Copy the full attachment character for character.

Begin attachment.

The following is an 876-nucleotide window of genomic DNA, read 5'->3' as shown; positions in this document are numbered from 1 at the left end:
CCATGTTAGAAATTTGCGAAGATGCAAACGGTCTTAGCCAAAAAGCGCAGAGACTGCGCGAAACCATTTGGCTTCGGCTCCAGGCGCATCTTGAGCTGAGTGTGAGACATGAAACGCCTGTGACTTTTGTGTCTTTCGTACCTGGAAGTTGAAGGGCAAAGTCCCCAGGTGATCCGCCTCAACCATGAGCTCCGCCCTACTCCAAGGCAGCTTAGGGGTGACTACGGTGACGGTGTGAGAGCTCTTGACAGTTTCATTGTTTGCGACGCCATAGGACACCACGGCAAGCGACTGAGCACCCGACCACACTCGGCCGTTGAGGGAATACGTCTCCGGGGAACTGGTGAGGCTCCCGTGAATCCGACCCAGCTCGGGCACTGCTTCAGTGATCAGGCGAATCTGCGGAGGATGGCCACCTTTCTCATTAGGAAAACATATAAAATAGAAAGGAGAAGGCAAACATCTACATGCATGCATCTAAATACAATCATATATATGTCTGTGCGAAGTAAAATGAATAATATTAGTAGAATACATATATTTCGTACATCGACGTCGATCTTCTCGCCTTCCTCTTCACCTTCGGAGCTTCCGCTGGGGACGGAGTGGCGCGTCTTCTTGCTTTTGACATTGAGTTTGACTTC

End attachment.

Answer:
The following is an 876-nucleotide window of genomic DNA, read 5'->3' as shown; positions in this document are numbered from 1 at the left end:
CCATGTTAGAAATTTGCGAAGATGCAAACGGTCTTAGCCAAAAAGCGCAGAGACTGCGCGAAACCATTTGGCTTCGGCTCCAGGCGCATCTTGAGCTGAGTGTGAGACATGAAACGCCTGTGACTTTTGTGTCTTTCGTACCTGGAAGTTGAAGGGCAAAGTCCCCAGGTGATCCGCCTCAACCATGAGCTCCGCCCTACTCCAAGGCAGCTTAGGGGTGACTACGGTGACGGTGTGAGAGCTCTTGACAGTTTCATTGTTTGCGACGCCATAGGACACCACGGCAAGCGACTGAGCACCCGACCACACTCGGCCGTTGAGGGAATACGTCTCCGGGGAACTGGTGAGGCTCCCGTGAATCCGACCCAGCTCGGGCACTGCTTCAGTGATCAGGCGAATCTGCGGAGGATGGCCACCTTTCTCATTAGGAAAACATATAAAATAGAAAGGAGAAGGCAAACATCTACATGCATGCATCTAAATACAATCATATATATGTCTGTGCGAAGTAAAATGAATAATATTAGTAGAATACATATATTTCGTACATCGACGTCGATCTTCTCGCCTTCCTCTTCACCTTCGGAGCTTCCGCTGGGGACGGAGTGGCGCGTCTTCTTGCTTTTGACATTGAGTTTGACTTC